Small freezer for basement - can I run it on an extension cord?


  #1  
Old 11-10-17, 02:15 PM
B
Member
Thread Starter
Join Date: Jul 2016
Location: United States
Posts: 892
Likes: 0
Received 0 Likes on 0 Posts
Small freezer for basement - can I run it on an extension cord?

I thought I read that a freezer should be connected directly to the outlet, but the place that I want to put a small 6 cf freezer doesn't have a direct outlet. Is it ok to use an extension cord or should I have an electrician put it another outlet?
 
  #2  
Old 11-10-17, 02:17 PM
PJmax's Avatar
Group Moderator
Join Date: Oct 2012
Location: Jersey
Posts: 71,079
Received 3,194 Likes on 2,869 Posts
It's always better to have a receptacle near by.
If there is no alternative.... use a short appliance extension cord.
 
  #3  
Old 11-10-17, 02:23 PM
M
Forum Topic Moderator
Join Date: Mar 2005
Location: USA - N.E.Tn
Posts: 49,336
Received 703 Likes on 619 Posts
I would add that if you use too small of an extension cord or one that is too long you run the risk of burning up your freezer motor.
 
  #4  
Old 11-10-17, 04:27 PM
J
Member
Join Date: Jan 2011
Location: USA
Posts: 5,006
Received 125 Likes on 110 Posts
How cold does it down there?
The reason I ask is if it's too cold the freezer may not turn on.
Add some more info, better yet a picture of your basement, adding another outlet may be a simple DIY job.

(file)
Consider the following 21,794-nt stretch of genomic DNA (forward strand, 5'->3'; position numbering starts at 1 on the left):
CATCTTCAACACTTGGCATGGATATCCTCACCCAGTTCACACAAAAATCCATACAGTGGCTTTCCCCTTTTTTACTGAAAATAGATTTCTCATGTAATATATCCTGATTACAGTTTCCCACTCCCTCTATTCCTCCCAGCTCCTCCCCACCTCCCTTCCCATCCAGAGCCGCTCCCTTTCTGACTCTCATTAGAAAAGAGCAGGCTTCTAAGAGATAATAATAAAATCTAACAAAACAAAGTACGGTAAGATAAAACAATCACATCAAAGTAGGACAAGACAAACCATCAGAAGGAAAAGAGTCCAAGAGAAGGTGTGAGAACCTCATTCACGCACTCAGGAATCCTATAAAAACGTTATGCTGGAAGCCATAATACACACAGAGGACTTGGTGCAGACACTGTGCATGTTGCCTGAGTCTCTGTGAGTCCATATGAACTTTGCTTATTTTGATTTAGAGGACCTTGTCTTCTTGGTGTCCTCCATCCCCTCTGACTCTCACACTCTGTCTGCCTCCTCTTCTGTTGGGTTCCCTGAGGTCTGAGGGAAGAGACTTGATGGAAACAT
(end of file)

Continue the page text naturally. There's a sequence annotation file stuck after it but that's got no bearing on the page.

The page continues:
If I did need to run an extention cord I'd make sure it was at least 12 gauge wire.
Basements should have 12 gauge wiring on a 20 amp. breaker, what's yours?
 
  #5  
Old 11-10-17, 04:38 PM
Norm201's Avatar
Member
Join Date: Sep 2013
Location: United States
Posts: 11,497
Received 625 Likes on 555 Posts
if you use too small of an extension cord
And by that you mean too small as in gauge. (you want to use at least 14 gauge or bigger, 12, 10) the smaller the number the bigger or thicker the gauge.
 
  #6  
Old 11-10-17, 07:06 PM
B
Member
Thread Starter
Join Date: Jul 2016
Location: United States
Posts: 892
Likes: 0
Received 0 Likes on 0 Posts
It doesn't get that cold, i'm not sure of the actual temp though. I think it's 20 amp, I'll have to check. The house was built in 1970 though and has older wiring. I have NM wiring, not NM-B by the way. Someone said that's not 'old wiring", it's modern wiring. I have all grounded 3 prongs also.

I recently replaced most of the outlets in the house and changed the kitchen to GFC also. It's been more than 6 months and I've now forgotten most of the terminology.

I have 2 aluminum nm wires that are dedicated from the washer dryer to the panel and one that goes into my bedroom upstairs and one into the living room that used to have ac on them. they're also dedicated circuits or whatever you call them. Someone said they're rather safe and there's no need to change them out for newer wiring I think, but that's a whole other issue I guess and I;m, straying off point of the post lol.

Maybe Ill have an electrician add a dedicated outlet (circuit) down there for one.
 

Last edited by Brian1900; 11-10-17 at 07:23 PM.
  #7  
Old 11-11-17, 03:33 AM
pugsl's Avatar
Forum Topic Moderator
Join Date: Mar 2008
Location: United States
Posts: 9,029
Received 76 Likes on 69 Posts
A couple of pictures of where you want outlet and the source, Also wall between it might not be to much than changing outlets but pictures will help.
 
 

Thread Tools
Search this Thread
 
Ask a Question
Question Title:
Description:
Your question will be posted in: